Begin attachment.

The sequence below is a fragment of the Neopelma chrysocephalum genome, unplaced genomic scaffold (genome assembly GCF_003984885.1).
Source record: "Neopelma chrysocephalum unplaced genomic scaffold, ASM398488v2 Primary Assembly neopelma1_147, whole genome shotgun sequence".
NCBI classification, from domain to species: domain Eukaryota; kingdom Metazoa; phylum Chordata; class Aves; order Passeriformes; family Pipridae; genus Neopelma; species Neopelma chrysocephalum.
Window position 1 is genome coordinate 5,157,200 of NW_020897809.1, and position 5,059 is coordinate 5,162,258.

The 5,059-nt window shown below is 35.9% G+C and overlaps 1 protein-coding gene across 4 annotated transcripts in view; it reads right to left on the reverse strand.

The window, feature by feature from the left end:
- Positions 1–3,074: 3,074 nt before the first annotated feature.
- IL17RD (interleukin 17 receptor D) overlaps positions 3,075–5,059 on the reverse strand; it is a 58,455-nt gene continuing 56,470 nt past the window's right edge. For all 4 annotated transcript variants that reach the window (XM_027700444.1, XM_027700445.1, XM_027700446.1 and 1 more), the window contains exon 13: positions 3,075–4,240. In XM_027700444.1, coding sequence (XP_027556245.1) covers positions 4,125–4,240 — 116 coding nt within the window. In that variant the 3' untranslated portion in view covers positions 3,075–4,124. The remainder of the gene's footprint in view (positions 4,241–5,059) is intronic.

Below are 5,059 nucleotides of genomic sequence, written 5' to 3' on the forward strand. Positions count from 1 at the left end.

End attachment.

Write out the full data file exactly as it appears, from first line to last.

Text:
The sequence below is a fragment of the Neopelma chrysocephalum genome, unplaced genomic scaffold (genome assembly GCF_003984885.1).
Source record: "Neopelma chrysocephalum unplaced genomic scaffold, ASM398488v2 Primary Assembly neopelma1_147, whole genome shotgun sequence".
NCBI classification, from domain to species: domain Eukaryota; kingdom Metazoa; phylum Chordata; class Aves; order Passeriformes; family Pipridae; genus Neopelma; species Neopelma chrysocephalum.
Window position 1 is genome coordinate 5,157,200 of NW_020897809.1, and position 5,059 is coordinate 5,162,258.

The 5,059-nt window shown below is 35.9% G+C and overlaps 1 protein-coding gene across 4 annotated transcripts in view; it reads right to left on the reverse strand.

The window, feature by feature from the left end:
- Positions 1–3,074: 3,074 nt before the first annotated feature.
- IL17RD (interleukin 17 receptor D) overlaps positions 3,075–5,059 on the reverse strand; it is a 58,455-nt gene continuing 56,470 nt past the window's right edge. For all 4 annotated transcript variants that reach the window (XM_027700444.1, XM_027700445.1, XM_027700446.1 and 1 more), the window contains exon 13: positions 3,075–4,240. In XM_027700444.1, coding sequence (XP_027556245.1) covers positions 4,125–4,240 — 116 coding nt within the window. In that variant the 3' untranslated portion in view covers positions 3,075–4,124. The remainder of the gene's footprint in view (positions 4,241–5,059) is intronic.

Below are 5,059 nucleotides of genomic sequence, written 5' to 3' on the forward strand. Positions count from 1 at the left end.